WASHINGTON — A U.S. Special Operations commando and a CIA officer in Yemen shot and killed two armed Yemeni civilians who tried to kidnap them while the Americans were in a barbershop in the country’s capital two weeks ago, U.S. officials said Friday.
The two Americans, attached to the U.S. Embassy, were whisked out of the volatile Middle East nation within a few days of the shooting, with the blessing of the Yemeni government, U.S. officials said.
News of the shootings comes at a perilous moment for the government of President Abdu Rabbu Mansour Hadi, whose collaboration with U.S. drone strikes against suspected members of al-Qaida is a subject of seething resentment in Yemen. Yemenis believe, with some evidence, that the drone strikes often kill nearby civilians as well as their targets, so any indication that Hadi’s government helped conceal the killing of Yemenis by U.S. commandos could be problematic.
Violence in the country is increasing, and on Friday, militants attacked a checkpoint outside the presidential palace, apparently in retaliation for the government’s roughly 10-day offensive against al-Qaida strongholds.
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What the two Americans were doing at the time of the shooting is unclear. Some U.S. officials said they were merely getting a haircut in a barbershop on Hadda Street in Sanaa, in an upscale district frequently visited by foreigners, downplaying any suggestions that they were engaged in a clandestine operation.
Late Friday, the Pentagon and CIA declined to comment on the shooting, and referred all questions to the State Department.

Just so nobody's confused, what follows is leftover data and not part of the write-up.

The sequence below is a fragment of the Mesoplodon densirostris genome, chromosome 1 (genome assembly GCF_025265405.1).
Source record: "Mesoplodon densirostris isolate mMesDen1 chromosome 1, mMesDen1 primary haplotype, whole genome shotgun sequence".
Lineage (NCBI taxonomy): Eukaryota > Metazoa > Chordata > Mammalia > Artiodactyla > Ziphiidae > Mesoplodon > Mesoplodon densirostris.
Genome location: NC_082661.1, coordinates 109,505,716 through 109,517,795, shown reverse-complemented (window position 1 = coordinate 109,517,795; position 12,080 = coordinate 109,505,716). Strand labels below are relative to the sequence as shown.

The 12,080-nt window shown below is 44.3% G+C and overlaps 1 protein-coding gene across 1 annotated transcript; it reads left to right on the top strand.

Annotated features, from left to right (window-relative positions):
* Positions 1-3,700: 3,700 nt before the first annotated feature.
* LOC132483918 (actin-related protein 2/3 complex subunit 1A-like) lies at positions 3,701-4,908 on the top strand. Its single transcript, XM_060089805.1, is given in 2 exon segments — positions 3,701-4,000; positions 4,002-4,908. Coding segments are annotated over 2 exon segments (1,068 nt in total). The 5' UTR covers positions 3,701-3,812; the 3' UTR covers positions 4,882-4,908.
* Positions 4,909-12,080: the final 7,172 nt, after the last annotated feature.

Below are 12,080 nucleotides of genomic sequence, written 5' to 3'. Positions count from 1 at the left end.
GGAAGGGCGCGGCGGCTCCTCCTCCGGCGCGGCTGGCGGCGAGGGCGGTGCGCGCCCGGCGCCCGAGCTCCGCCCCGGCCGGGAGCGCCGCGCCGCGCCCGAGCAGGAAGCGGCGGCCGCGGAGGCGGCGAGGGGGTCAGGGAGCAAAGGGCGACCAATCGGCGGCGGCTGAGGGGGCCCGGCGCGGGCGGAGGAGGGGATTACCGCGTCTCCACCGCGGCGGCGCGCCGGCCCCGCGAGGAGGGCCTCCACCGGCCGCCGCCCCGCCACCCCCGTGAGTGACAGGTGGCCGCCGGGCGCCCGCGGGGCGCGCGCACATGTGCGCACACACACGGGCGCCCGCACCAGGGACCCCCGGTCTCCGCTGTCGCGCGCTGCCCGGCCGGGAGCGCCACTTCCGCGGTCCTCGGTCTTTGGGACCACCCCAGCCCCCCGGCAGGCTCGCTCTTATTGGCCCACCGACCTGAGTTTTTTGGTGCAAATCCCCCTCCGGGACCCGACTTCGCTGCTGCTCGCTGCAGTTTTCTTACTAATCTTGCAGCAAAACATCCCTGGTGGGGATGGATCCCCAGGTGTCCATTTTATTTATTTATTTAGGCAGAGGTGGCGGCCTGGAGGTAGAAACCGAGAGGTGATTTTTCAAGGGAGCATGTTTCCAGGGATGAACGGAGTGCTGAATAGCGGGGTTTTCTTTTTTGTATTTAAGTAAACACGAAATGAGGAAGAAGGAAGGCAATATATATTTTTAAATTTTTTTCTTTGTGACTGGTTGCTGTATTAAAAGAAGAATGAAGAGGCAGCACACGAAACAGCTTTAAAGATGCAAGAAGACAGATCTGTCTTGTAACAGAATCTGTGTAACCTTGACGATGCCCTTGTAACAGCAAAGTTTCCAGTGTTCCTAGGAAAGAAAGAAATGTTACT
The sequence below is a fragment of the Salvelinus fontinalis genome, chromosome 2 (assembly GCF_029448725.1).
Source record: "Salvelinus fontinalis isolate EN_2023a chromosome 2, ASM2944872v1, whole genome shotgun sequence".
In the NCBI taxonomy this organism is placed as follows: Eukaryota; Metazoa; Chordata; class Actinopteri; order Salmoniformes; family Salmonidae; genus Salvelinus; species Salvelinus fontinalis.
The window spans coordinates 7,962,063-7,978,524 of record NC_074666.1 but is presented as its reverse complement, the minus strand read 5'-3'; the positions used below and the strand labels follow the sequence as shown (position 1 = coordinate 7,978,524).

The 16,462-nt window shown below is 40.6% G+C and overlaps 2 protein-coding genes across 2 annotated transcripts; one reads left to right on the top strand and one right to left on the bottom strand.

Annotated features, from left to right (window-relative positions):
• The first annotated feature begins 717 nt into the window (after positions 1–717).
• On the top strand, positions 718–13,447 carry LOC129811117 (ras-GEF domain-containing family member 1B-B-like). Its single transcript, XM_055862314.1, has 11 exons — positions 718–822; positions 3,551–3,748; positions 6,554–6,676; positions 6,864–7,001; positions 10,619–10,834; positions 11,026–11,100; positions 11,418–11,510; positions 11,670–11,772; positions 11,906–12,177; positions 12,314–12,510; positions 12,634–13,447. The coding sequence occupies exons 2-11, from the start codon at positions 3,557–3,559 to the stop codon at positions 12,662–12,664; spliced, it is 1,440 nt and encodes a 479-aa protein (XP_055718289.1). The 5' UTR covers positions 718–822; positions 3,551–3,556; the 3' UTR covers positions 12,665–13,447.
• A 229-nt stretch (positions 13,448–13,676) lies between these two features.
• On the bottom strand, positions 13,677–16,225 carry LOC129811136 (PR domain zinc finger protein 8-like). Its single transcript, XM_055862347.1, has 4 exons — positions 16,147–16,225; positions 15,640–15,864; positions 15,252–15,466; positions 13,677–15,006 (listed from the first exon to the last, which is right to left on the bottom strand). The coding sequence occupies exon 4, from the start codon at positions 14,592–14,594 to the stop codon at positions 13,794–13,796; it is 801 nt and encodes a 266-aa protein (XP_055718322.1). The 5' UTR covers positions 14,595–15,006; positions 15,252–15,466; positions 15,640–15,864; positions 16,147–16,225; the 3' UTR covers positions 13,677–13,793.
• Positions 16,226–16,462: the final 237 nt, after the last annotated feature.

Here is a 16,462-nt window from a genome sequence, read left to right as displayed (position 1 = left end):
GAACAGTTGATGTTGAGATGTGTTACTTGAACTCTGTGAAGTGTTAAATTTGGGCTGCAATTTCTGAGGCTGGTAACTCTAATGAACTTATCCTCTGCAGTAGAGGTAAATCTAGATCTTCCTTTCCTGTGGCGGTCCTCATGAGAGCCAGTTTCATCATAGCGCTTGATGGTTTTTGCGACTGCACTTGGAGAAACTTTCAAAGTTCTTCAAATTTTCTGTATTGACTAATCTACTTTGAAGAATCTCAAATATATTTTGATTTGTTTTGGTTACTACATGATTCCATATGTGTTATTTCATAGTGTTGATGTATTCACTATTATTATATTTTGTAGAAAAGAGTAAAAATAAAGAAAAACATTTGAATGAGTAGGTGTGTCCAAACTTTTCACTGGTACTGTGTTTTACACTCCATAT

“We can confirm that, last month, two U.S. Embassy officers in Yemen fired their weapons after being confronted by armed individuals in an attempted kidnapping at a small commercial business in Sanaa,” a State Department spokeswoman, Marie Harf, said in an email. “Two of the armed individuals were killed. The Embassy officers are no longer in Yemen.”
A spokesman for the Yemeni Embassy in Washington, Mohammed Albasha, said he was aware of the shooting but had no information about any U.S. role in the matter or his government’s response to that role.
The killings were reported in the Yemeni news media in the days after the shooting but attributed to unknown gunmen.
U.S. officials refused to identify the Americans or their jobs in Yemen, where the Pentagon and the CIA have been training Yemeni security forces in addition to carrying out the drone strikes. But a senior U.S. official said one individual involved in the shooting was a lieutenant colonel with the elite Joint Special Operations Command and the other was a CIA officer.
It was unclear whether the two U.S. officers had violated embassy security protocols when they visited the barbershop, apparently alone. In high-risk countries such as Yemen and Pakistan, U.S. diplomatic personnel are often tightly restricted in where and when they can travel outside the embassy walls, and are typically accompanied by armed security personnel.
“Per standard procedure for any such incident involving embassy officers overseas, this matter is under review,” Harf said in the email.